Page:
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A system for dealing with local settings in Django projects

Project description

Local settings for Django projects

This package attempts to solve the problem of handling local settings in Django projects. Local settings by definition can't be pre-defined, although perhaps they can have a reasonable default value (mainly useful for development). Another class of local settings are secret settings; these definitely shouldn't be pre-defined and should never be added to version control.

The problems with local settings are:

  • How to specify which settings are local
  • How to inform others which settings are local (or secret)
  • How to actually give the local settings a value
  • How to verify that local settings have been given a valid value
  • How to ensure new local settings get set
  • How to ensure local (and esp. secret) settings don't get added to version control

One common approach is to create a local settings template module with dummy/default values. When new developers start working on a project, they copy this file (e.g., =>, which is typically excluded from version control. This approach at least identifies which settings are local, but it's not very convenient with regard to setting values and ensuring those values are valid. Also, instead of giving you a friendly heads-up when you forget to set a local setting, it barfs out an exception.

This package takes the approach that there will be only one settings module per project in the standard location: {project}.settings. That module defines/overrides Django's base settings in the usual way plus it defines which settings are local and which are secret.

In addition to the settings module, there will be one or more settings files. These are standard INI files with the added twist that the values are JSON encoded. The reasoning behind this is to use a simple, standard config file format while still allowing for easy handling of non-string settings.

TODO: Maybe add support for different config file format (e.g., YAML)?

Once the local settings are defined, any missing settings will be prompted for in the console (with pretty colors and readline support).


  • Missing local settings will be prompted for (only when running on a TTY/console)
  • Local settings can be defined with validators
  • Local settings can be defined with doc strings
  • Local settings can be nested in settings lists and dicts
  • Settings files can extend from each other
  • Settings values can be injected into other settings values using a special syntax (AKA interpolation, similar to the standard library's configparser)
  • Includes a script to easily generate local settings files for different environments
  • Supports Python 2.7 and 3.5 - 3.8 (using six)
  • Python 3.3 and 3.4 aren't officially supported but there shouldn't be any issues on those versions since 2.7 is officially supported (for now).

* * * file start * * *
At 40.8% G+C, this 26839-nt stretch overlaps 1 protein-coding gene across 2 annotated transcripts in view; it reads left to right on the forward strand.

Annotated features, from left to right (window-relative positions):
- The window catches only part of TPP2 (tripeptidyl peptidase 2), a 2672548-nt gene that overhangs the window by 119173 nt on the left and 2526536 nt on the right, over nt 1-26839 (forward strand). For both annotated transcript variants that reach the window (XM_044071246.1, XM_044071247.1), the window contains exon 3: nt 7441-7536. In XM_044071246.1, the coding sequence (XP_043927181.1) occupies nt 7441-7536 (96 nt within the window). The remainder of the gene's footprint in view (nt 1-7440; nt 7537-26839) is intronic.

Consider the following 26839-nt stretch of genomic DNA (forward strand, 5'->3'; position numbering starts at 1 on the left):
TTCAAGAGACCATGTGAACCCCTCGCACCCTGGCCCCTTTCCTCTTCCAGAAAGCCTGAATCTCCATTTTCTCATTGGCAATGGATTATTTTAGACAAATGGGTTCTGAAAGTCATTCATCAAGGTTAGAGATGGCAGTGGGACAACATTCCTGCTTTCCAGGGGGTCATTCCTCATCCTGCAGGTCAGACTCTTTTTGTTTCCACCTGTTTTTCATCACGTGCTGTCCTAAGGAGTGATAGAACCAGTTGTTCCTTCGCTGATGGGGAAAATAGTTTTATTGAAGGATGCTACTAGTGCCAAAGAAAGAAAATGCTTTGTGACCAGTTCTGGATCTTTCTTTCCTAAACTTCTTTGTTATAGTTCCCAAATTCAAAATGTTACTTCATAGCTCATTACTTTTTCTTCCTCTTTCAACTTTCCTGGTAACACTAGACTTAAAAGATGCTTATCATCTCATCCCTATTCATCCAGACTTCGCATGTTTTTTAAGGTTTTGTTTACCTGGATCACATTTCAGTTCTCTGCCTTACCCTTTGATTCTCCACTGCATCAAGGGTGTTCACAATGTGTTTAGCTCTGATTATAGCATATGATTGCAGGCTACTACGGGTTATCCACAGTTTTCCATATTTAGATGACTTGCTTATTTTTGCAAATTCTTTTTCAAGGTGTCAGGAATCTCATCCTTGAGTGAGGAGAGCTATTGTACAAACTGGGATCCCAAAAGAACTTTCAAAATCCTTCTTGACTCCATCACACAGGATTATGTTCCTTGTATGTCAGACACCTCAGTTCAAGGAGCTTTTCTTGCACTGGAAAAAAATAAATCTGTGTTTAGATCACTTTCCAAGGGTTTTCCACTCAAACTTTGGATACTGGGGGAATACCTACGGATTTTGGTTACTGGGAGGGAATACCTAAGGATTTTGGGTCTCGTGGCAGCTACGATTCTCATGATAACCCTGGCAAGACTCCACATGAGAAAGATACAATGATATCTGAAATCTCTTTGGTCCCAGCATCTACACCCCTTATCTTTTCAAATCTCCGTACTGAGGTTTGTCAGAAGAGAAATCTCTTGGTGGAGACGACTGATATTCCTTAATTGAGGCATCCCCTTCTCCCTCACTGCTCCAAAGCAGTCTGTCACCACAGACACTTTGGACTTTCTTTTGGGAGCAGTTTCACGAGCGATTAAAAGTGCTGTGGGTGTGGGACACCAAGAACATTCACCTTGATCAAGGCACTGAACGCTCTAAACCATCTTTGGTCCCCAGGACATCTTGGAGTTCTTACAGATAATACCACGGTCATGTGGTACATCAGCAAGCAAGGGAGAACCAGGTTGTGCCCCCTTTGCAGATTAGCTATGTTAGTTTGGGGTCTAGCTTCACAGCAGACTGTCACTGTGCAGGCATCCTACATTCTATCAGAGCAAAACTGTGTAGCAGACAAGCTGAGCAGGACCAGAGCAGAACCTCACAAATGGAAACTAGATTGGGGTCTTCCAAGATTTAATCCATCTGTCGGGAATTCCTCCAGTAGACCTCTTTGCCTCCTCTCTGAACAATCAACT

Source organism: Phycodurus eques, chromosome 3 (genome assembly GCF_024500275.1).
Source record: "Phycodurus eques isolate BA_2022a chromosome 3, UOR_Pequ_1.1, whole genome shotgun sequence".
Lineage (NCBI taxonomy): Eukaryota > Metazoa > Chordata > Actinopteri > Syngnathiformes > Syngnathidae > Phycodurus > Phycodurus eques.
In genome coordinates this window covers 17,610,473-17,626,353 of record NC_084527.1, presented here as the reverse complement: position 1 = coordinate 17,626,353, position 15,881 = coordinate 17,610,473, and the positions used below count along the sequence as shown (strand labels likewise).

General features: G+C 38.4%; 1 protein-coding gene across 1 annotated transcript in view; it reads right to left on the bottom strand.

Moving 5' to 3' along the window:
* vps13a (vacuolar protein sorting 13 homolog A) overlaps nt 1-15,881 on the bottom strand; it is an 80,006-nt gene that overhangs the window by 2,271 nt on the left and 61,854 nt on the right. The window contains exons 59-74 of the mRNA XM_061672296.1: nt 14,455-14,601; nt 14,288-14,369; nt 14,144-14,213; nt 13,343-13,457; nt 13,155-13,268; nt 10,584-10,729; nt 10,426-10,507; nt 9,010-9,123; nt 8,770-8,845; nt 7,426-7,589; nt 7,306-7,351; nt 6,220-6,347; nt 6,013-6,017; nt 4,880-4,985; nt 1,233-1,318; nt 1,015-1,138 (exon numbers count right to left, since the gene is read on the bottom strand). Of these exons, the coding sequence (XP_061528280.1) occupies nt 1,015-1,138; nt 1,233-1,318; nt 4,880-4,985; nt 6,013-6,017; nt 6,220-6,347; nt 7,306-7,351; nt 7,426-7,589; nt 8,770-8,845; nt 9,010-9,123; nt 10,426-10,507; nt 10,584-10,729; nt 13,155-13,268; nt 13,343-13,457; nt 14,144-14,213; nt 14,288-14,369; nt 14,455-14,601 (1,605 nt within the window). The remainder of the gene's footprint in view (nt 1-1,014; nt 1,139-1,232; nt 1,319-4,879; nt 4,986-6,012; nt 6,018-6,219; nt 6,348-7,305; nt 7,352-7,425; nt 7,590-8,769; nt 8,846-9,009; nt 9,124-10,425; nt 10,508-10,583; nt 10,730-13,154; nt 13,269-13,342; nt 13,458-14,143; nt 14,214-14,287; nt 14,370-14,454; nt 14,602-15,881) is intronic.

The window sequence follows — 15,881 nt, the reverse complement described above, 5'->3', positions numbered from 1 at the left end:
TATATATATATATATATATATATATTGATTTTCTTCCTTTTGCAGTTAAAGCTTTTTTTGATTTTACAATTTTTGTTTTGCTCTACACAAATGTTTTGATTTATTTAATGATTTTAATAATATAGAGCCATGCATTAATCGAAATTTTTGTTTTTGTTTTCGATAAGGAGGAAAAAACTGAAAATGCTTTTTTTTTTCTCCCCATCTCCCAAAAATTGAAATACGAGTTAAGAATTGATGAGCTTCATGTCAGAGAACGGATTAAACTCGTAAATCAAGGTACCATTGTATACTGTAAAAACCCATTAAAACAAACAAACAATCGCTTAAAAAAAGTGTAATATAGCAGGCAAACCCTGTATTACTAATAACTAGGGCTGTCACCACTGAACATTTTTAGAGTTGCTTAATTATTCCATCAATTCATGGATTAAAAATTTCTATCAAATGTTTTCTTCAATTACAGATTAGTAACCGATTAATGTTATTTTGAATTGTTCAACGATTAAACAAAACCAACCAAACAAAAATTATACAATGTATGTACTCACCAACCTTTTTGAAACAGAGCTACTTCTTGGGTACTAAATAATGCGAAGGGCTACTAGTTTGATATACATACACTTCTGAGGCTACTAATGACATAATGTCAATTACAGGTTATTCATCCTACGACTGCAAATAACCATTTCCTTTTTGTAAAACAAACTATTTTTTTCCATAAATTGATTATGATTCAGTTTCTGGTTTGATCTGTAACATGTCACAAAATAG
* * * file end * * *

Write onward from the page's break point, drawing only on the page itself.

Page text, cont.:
• Supports Django 1.7 - 2.2

Basic usage

  • At the top of your project's settings module, import the load_and_check_settings function along with the types of settings you need:

      from local_settings import load_and_check_settings, LocalSetting, SecretSetting
  • Then define some base settings and local settings:

      PACKAGE = 'top_level_package_name'
      DEBUG = LocalSetting(default=False)
      DATABASES = {
          'default': {
              'ENGINE': 'django.db.backends.postgresql',
              'NAME': LocalSetting(default='{{ PACKAGE }}'),
              'USER': LocalSetting(''),
              'PASSWORD': SecretSetting(),
              'HOST': LocalSetting(''),
              'PORT': '',
      SECRET_KEY = SecretSetting(doc='The secret key for doing secret stuff')

    As you can see, local settings can be defined anywhere within the definition of a top level setting. They can also have doc strings, which are displayed when prompting.

    This also demonstrates interpolation. The DATABASES.default.NAME setting will be replaced with the PACKAGE setting, so that its default value is effectively 'top_level_package'.

  • After all the local settings are defined, add the following lines:

      _settings = load_and_check_settings(globals())

    These two lines merge the project's local settings into the settings module's namespace. Passing globals() initializes the local settings loader with base settings (e.g., PACKAGE in the example above) and by "telling" it which settings are local settings.

    load_and_check_settings() loads the project's local settings from a file ($PWD/local.cfg by default), prompting for any that are missing, and returns a new dictionary with local settings merged over any base settings. When not running on a TTY/console, missing local settings will cause an exception to be raised.

    globals().update(_settings) merges all of the settings into the settings module's namespace. After this line runs, you will be able to use the local settings just like any other settings. For example, you could do if DEBUG: ...; at this point, DEBUG is no longer a LocalSetting instance--it's a regular old bool.

    Note: You could just write globals().update(load_and_check_settings(globals())). The spelling above is just intended to make it more clear what's happening.

  • Now you can run any command, and you will be prompted to enter any missing local settings. On the first run, the settings file will be created. On subsequent runs when new local settings are added to the settings module, the settings file will be appended to.

  • Alternatively, you can run the included make-local-settings script to generate a local settings file.

Advanced usage

TODO: Discuss using multiple settings files, extending a settings file from another file, how to specify a settings file other than the default of local.cfg, editing settings files directly, &c.

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